- Exam debacle of 2020 reflected poor policy making rather than a malfunctioning algorithm, argues Taylor in a new report for Centre for Progressive Policy.
- Algorithms, when used well, are not the enemy, and can help to support fairer recruitment and admissions policies and increase social mobility.
- Taylor uses the lessons of 2020 to indicate how our assessment system can better meet the needs of students, employers, and the government, today and in the future.
Roger Taylor, ex-head of Ofqual, has today spoken for the first time since the exam results debacle of 2020. Ofqual’s algorithm was labelled racist and classist and prompted huge public backlash. In a new report commissioned by the Centre for Progressive Policy (CPP), Taylor explains that the algorithm was not biased, and it did what it was asked to do. What it was asked to do was not fair.
Reflecting on the debacle of 2020, Roger Taylor said: “The failures of 2020 were not caused by the algorithm malfunctioning. The error was what we asked the algorithm to do. It was the human decision making that failed. Too little importance was put on the experience of the students and their justified expectations of what was fair, and too much weight was put on trying to allow the administration of education to carry on as normal."
The public rhetoric blaming the algorithm suggests that the issue was out of human control, an arbitrary ‘computer says no’ response to people’s complex and nuanced realities. Taylor’s paper shows how algorithms and data are in fact delivering more nuanced recruitment decisions and supporting diverse recruitment into elite jobs.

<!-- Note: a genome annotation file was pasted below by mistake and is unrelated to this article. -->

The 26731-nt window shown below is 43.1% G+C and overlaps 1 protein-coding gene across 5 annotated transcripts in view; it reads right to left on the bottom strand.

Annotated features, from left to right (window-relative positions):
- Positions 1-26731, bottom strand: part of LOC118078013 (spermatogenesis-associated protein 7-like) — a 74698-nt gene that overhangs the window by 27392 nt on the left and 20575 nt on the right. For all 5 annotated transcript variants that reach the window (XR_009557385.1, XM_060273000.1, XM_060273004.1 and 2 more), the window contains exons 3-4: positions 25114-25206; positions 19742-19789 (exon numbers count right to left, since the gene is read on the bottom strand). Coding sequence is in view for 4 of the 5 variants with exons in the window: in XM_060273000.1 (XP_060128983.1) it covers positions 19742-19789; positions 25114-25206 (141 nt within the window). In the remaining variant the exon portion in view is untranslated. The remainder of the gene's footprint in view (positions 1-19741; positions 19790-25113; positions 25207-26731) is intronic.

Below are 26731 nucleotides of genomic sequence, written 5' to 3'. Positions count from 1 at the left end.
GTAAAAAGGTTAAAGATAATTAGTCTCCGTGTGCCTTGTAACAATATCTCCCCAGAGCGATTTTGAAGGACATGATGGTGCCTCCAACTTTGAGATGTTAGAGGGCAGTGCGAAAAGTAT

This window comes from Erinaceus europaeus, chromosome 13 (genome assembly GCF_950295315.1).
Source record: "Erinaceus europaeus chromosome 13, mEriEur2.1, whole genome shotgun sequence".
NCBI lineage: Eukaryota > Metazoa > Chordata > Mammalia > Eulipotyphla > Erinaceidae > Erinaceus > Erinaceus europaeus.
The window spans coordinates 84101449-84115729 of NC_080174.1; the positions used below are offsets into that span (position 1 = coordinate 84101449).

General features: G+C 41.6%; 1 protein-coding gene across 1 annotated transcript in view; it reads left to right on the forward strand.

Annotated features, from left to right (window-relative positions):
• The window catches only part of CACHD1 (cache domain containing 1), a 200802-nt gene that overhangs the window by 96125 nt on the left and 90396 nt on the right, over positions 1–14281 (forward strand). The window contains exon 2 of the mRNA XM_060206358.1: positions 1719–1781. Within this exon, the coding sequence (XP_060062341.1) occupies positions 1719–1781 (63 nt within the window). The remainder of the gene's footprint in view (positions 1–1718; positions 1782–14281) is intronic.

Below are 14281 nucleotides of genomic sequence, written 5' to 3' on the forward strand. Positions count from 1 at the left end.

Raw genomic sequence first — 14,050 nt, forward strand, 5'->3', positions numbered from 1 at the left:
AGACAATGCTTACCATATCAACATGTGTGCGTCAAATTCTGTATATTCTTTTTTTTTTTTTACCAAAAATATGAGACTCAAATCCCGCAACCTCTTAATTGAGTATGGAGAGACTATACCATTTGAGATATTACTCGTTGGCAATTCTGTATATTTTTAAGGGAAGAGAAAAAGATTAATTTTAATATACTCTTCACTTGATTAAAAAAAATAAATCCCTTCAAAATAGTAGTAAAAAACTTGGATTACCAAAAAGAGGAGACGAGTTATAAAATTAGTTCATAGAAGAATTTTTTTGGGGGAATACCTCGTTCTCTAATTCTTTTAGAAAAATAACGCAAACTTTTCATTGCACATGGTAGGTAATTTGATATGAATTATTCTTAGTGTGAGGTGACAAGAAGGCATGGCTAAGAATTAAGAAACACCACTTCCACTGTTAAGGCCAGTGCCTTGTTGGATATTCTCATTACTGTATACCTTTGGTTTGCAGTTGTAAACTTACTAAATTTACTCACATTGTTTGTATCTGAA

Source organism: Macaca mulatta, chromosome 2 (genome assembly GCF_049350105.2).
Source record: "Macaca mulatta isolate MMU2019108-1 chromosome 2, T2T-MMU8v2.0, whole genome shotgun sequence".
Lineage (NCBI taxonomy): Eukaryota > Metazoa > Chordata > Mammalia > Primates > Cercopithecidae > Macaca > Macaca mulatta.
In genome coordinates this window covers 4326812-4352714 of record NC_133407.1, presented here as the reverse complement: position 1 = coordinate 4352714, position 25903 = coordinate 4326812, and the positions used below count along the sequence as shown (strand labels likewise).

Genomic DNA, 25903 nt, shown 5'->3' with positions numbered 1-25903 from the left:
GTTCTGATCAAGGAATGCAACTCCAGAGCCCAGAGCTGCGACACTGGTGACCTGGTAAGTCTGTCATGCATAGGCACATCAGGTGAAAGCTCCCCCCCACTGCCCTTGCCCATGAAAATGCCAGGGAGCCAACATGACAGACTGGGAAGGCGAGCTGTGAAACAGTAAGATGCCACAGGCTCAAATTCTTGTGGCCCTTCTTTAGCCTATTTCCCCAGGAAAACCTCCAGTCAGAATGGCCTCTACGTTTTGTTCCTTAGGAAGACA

Charlotte Alldritt, Director at the Centre for Progressive Policy, said: “Qualifications play a crucial role in determining a child’s employment opportunities and earnings in later life, and too many children’s choices are limited by poor performance in exams, which our research has demonstrated is influenced by where they live and their family background. CPP is building on Roger Taylor’s reflections to better understand attainment gaps in this country, and how to address these, with the aim of developing an education system that enables all young people to thrive.”
Taylor notes that the growth of AI and algorithms in recruitment systems poses a challenge to the traditional role of qualifications; to incentivise high quality learning and enable social mobility. It is Taylor’s view that the system needs to adapt in the face of the rise of data driven technologies in recruitment, and ensure they are fit to support the needs of citizens and employers in the coming age of AI.
The Centre for Progressive Policy is looking to build on Taylor’s lessons from 2020, supplemented by their own research into regional attainment gaps across the country, to deliver policy recommendations around how we can deliver a system that works for everyone. The Centre for Progressive Policy is holding their first panel discussion on the education system on Wednesday, 16 June.
Roger Taylor’s paper Is the algorithm working for us? examines the cancellation of 2020 public examinations during the coronavirus pandemic and offers lessons for the future: see full paper here.
- The report can be found here. For enquiries, please contact Thomas Hauschildt, THauschildt@progressive-policy.net.
- Roger Taylor will talk about this publication at a event hosted by CPP on Wednesday, 16 June 2021.
- The Centre for Progressive Policy is a think tank committed to making inclusive economic growth a reality. By working with national and local partners, our aim is to devise effective, pragmatic policy solutions to drive productivity and shared prosperity in the UK. Inclusive growth is one of the most urgent questions facing advanced economies where stagnant real wages are squeezing living standards and wealth is increasingly concentrated. CPP believes that a new approach to growth is needed, harnessing the best of central and local government to shape the national economic environment and build on the assets and opportunities of place. The Centre for Progressive Policy is funded by Lord Sainsbury and hosts the Inclusive Growth Network.